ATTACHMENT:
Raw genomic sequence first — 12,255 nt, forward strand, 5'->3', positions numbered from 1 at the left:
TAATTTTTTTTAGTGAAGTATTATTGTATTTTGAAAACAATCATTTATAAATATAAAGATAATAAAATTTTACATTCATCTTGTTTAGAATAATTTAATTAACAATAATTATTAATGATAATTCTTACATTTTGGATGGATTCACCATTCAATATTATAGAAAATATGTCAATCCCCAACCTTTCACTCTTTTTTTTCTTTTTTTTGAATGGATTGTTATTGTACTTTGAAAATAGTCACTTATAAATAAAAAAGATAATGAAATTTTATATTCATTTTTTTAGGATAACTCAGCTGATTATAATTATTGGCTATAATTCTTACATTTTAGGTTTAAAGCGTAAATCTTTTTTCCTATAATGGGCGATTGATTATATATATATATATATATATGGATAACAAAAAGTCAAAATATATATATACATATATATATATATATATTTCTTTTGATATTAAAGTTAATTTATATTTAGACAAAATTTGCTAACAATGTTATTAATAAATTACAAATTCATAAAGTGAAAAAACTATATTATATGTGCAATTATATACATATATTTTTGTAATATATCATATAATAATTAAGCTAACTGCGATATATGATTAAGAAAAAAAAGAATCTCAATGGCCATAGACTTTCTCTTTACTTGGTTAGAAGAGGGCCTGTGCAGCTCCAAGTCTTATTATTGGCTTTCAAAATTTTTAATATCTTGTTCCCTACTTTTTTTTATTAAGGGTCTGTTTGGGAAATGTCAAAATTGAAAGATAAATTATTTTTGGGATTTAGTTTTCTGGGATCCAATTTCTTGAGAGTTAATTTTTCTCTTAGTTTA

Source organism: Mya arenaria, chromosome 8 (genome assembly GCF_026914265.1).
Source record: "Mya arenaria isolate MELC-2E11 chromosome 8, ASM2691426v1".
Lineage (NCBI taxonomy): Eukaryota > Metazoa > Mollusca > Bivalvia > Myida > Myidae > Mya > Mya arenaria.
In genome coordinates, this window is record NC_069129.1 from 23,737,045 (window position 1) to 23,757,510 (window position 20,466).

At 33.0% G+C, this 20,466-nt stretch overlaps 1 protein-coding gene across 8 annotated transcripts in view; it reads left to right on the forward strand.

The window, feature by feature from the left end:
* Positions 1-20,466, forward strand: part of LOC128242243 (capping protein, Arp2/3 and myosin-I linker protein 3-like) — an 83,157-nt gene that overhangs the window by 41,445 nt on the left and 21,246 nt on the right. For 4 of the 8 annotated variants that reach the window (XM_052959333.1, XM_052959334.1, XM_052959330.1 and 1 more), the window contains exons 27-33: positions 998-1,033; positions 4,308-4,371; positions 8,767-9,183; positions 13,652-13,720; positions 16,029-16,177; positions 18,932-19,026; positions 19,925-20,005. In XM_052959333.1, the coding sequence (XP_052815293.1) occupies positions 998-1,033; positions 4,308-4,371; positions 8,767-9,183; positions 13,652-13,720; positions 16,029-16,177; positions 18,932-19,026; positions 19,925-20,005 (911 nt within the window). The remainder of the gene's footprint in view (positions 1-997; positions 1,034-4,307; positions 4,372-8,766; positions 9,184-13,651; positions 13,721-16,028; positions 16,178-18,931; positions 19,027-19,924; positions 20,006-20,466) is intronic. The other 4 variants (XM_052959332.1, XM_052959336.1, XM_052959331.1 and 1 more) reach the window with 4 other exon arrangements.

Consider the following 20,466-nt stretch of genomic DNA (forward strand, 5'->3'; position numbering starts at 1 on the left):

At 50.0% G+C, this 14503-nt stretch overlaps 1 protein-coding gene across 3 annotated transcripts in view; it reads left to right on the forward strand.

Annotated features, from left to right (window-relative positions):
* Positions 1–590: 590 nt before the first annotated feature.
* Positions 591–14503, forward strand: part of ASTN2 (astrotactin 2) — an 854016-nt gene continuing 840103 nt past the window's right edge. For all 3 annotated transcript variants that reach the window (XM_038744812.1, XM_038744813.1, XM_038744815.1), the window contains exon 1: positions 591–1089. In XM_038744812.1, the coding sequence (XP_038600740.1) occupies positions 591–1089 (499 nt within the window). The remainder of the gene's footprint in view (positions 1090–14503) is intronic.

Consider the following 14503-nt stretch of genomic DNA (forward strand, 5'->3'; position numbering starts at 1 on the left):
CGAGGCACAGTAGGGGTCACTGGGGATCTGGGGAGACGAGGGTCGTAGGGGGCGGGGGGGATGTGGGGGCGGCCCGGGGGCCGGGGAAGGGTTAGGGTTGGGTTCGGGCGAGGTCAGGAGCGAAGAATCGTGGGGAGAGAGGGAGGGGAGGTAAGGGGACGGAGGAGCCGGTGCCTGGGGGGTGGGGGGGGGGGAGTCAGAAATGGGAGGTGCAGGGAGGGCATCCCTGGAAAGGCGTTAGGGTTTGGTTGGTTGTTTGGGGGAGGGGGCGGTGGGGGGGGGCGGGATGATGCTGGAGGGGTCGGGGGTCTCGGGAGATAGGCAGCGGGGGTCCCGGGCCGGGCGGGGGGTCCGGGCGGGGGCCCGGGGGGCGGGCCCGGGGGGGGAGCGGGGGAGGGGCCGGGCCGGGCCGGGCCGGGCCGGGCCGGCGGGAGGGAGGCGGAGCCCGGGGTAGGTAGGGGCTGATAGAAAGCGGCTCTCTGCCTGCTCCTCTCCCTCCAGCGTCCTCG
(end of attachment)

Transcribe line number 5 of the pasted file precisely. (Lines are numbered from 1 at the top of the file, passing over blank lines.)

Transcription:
Lineage (NCBI taxonomy): Eukaryota > Metazoa > Mollusca > Bivalvia > Myida > Myidae > Mya > Mya arenaria.